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Global warming. It's not worth the risk

By David Young - posted Monday, 5 January 2009

The effects of global warming and how long it will take is generally misunderstood. Global warming is not the real problem. The climate of the world has been changing since it came into being. Temperatures go up, temperatures go down. Ice comes and goes. Life on the planet adapts.

We might have to relocate because of changing conditions and the world's population may decrease with time, but if that was all there is to it then things won't be too bad. The real problem is that the world weather system is chaotic and transitive, and could flip to a completely different pattern that would make human life on this planet impossible. To explain this and the possible consequences of ignoring global warming I will go through it step at a time.


Chaos has always existed, but our modern understanding of chaos began with Edward Lorenz in 1961. Lorenz was studying weather patterns on a primitive computer. The idea was that Newtonian determinism said that everything has a cause and effect so if we could feed into a computer all the present data about the weather (the cause) together with the formulae for the dynamics of the system the computer could model the effects for years to come. The computer program was run continuously and Lorenz’s colleagues used to bet on the next day’s weather according to his machine.


Lorenz wanted to look at a particular sequence of weather predicted by the computer and because of the slowness and awkwardness of computing in 1961 he decided to enter the data immediately before the sequence and run a new sequence rather than run the whole program from the beginning. To save time he only entered the data to 3 decimal points instead of the six decimal points that the computer worked to. So 0.2658352 would become 0.266. This was in line with the thinking of the day that minor variations would dampen out with time.

But although the weather patterns started the same, before long the patterns began to drift from the original weather patterns of the original computer run. Soon the predictions looked nothing like the original predictions.

The effect of a very small deviation was that it expanded to become totally unpredictable and this is what we call chaos theory today. Chaos theory started with trying to predict the weather and so it is not surprising that it is often explained in terms of the weather, or the Butterfly effect. A butterfly flapping its wings can cause a cyclone on the other side of the world. It was originally a seagull that flapped it wings in Argentina that caused a storm in New York, but a butterfly on the other side of the world sounds better.

At the time Lorenz was working on his program many billions of dollars where being spent on trying to predict and control the weather. The assumption was that if we had enough data we could predict the weather forever, and that we could give it a little “nudge” now and then to make it rain when we wanted it to, make it sunny when we wanted sun and so on.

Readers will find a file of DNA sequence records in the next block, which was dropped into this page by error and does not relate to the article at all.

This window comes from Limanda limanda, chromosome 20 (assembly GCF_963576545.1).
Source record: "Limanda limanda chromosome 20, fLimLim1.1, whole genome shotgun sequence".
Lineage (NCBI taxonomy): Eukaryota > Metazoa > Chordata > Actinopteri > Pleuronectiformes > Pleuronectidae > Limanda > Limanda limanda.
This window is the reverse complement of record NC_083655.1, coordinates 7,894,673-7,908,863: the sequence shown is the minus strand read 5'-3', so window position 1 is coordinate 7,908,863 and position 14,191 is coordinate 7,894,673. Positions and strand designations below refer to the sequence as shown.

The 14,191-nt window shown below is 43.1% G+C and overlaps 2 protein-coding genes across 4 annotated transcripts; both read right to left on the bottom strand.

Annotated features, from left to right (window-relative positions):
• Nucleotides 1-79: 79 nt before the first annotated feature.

This was not all for the benefit of mankind. It was seen in some circles as being a very powerful military weapon. Whoever controlled the weather controlled the battle, and whoever controlled the weather controlled the world’s economy.

The guru of weather control was John Von Neumann. Von Neumann built an early computer and thought that the machine would give all the answers needed to make little adjustments, such as cloud seeding, to give us control over nature. By the 1980’s Von Neumann’s bureaucracy had super computers continuously churning through models that had over 500,000 equations, but still could not get past two to three days of predictions with any accuracy.


Von Neumann worked on the old mathematical theory that any minor discrepancies would settle down and disappear.

Lorenz saw it differently. Yes, you could change the weather. You could make it do something different from what it would otherwise have done. But if you did, you would never know what to would have otherwise have done. It would be like giving an extra shuffle to an already well-shuffled pack of cards. You know it will change your luck, but you don’t know whether for better or worse. Gleick, James. Chaos, Vintage. Sydney 1998.

There are two important properties to chaos theory. The first is that the smallest of events will have a profound effect on the overall system, and second, no-matter how much data a scientist or financial advisor has they are as powerless as you and I in predicting the weather next Tuesday or if the stock market will rise or fall tomorrow.

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About the Author

David Young has been a writer for 20 years. At other times he has been an architect and a flying instructor. Details of his books and writings can be found at his website

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